Bergamot is popular with bees

Bergamot health benefits: for digestive problems and bad breath

Originally published on Herbal Medicine from Your Garden

Bergamot is another of those herbs occasionally mistaken for a mint, one of its alternative names being bergamot mint, but it’s not closely related, although it does share the mint genus’s habit of being invasive. Other names by which it is known are crimson or scarlet bee balm – it’s not closely related to lemon…


Spanish sage smells like spicy lavender

Spanish Sage health benefits: great memory aid

Originally published on Herbal Medicine from Your Garden

The recent news about Gingko biloba is disappointing. In case you missed it, the BBC publicized a recent study┬áby Imperial College, London, testing the effects of Gingko on memory in those suffering from Alzheimer’s Disease (AD), in comparison with a placebo. These results confirmed a previous study published in New Scientist of August 2002, which concluded “Gingko biloba has no beneficial effect…


European pennyroyal likes a good trampling

Pennyroyal health benefits: noble maybe, but not wholesome

Originally published on Herbal Medicine from Your Garden

Today’s herb is the European pennyroyal, Mentha pulegium, and specifically not the American pennyroyal, Hedeoma pulegioides, which is not closely related.

Pennyroyal is a protected species, and is becoming difficult to find in the wild, though it does grow in abundance in the New Forest and on the shores of Lough Beg in Northern Ireland, according to the UK Biodiversity Action Plan. Its natural habitat is…


Ginger mint is used for making chewing gum

Ginger Mint health benefits: for headache, fever and digestive disorders

Originally published on Herbal Medicine from Your Garden

Ginger mint is also known as red mint and little-leaved mint. The latin name is Mentha x gentilis, though you may find it labeled Mentha x gracilis or even Mentha viridis spicata (which is incorrect – this is the latin name of the spearmint). Like other mints, it’s invasive. It likes rich moist soil, and is happy in…


Corsican mint makes good ground cover

Corsican Mint health benefits: for headache, fever and indigestion

Originally published on Herbal Medicine from Your Garden

A native of Europe, particularly Italy, Sardinia and Corsica, Corsican mint (Mentha requienii) is a very low growing plant which creeps to spread over an area around 50cm (20 inches) in diameter. This makes it useful for ground cover, but as it self-seeds readily, it can become invasive. Give it a place in the sun, although it will not mind being shaded for part of the day. It may die off…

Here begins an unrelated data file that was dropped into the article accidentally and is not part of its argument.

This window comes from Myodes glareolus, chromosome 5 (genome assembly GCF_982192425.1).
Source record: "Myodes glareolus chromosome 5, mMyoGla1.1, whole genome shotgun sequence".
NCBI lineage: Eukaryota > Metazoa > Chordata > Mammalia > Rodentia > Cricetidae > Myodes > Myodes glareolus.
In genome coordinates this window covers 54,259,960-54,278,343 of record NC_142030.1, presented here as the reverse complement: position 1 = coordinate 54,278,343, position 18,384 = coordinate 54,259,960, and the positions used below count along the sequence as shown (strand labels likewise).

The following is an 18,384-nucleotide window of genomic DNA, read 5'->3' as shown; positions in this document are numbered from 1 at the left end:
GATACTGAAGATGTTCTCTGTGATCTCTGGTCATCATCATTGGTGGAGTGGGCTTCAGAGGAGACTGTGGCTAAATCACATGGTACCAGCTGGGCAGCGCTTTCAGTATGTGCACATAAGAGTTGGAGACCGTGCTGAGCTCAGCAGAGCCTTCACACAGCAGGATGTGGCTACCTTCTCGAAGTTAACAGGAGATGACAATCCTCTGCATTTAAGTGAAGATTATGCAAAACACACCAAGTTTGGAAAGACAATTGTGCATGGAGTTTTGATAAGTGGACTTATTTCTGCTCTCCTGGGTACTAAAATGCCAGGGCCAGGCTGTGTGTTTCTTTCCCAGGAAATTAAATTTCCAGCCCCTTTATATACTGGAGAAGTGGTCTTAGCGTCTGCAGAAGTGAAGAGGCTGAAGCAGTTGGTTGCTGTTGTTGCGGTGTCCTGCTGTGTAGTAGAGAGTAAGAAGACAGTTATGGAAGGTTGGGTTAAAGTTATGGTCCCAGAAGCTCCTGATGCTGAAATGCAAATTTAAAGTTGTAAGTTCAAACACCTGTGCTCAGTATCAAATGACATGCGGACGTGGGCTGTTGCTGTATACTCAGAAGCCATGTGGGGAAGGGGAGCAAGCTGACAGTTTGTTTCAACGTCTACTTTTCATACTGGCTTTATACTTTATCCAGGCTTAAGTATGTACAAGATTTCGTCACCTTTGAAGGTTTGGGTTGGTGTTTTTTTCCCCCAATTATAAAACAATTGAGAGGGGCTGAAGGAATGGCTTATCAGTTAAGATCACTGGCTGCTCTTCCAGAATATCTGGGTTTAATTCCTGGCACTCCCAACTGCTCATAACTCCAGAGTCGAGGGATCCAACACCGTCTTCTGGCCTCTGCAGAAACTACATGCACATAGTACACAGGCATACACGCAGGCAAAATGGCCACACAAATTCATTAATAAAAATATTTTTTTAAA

Apple mint has a fruity smell

Apple Mint health benefits: for indigestion, headaches and fever

Originally published on Herbal Medicine from Your Garden

Apple mint (Mentha suaveolens), sometimes called pineapple mint, round-leaved mint or woolly mint, is another invasive mint which will take over if you let it.

Grow it in a big pot in a sunny or partially shaded position, bearing in mind that it is likely to reach 1m (3 feet) in height. It will do best if grown in good soil and not allowed to dry…


This is the mint used to make mint sauce

Mint or Spearmint health benefits: for colic, hiccups, bad breath and safe for kids

Originally published on Herbal Medicine from Your Garden

Mint, as the British generally call it, otherwise known as spearmint or green mint (Mentha viridis spicata), is found in almost every garden somewhere, not least because once it has taken hold, it tends to spread as far as you let it. Like its cousin, the peppermint, it’s best grown in a…


Peppermint can be invasive, grow in a sunken pot

Peppermint health benefits: not just for toothpaste

Originally published on Herbal Medicine from Your Garden

Peppermint, Mentha x piperita officinalis, is one of the most important remedial members of the Mentha genus, although it is actually a hybrid, which explains its vigorous growth, although even true species in this group tend to be invasive. Grow it in a big pot sunk into the ground, unless you want to be battling against…


Clary is an attractive member of the Sage genus

Clary Sage health benefits: once called Cleareye

Originally published on Herbal Medicine from Your Garden

Cleareye is a less common name for the herb usually known as clary or clary sage (Salvia sclarea). It’s a close relative of the common sage, as you might expect, and is not generally used for cooking, although in the past the leaves were sometimes dipped in batter and used to make fritters,…


Sage is helpful for the menopause

Sage health benefits: versatile multi-purpose herb

Originally published on Herbal Medicine from Your Garden

(A video covering the main points in this post can be found at Sage Health Benefits)

Sage (Garden or Kitchen Sage), Salvia officinalis, is the last member of the big four immortalized by Simon and Garfunkel (based on a folk song of unknown age). Leaf colors vary from green to greenish gray, which are most likely to be seen, and purplish-red (var. purpurascens). The…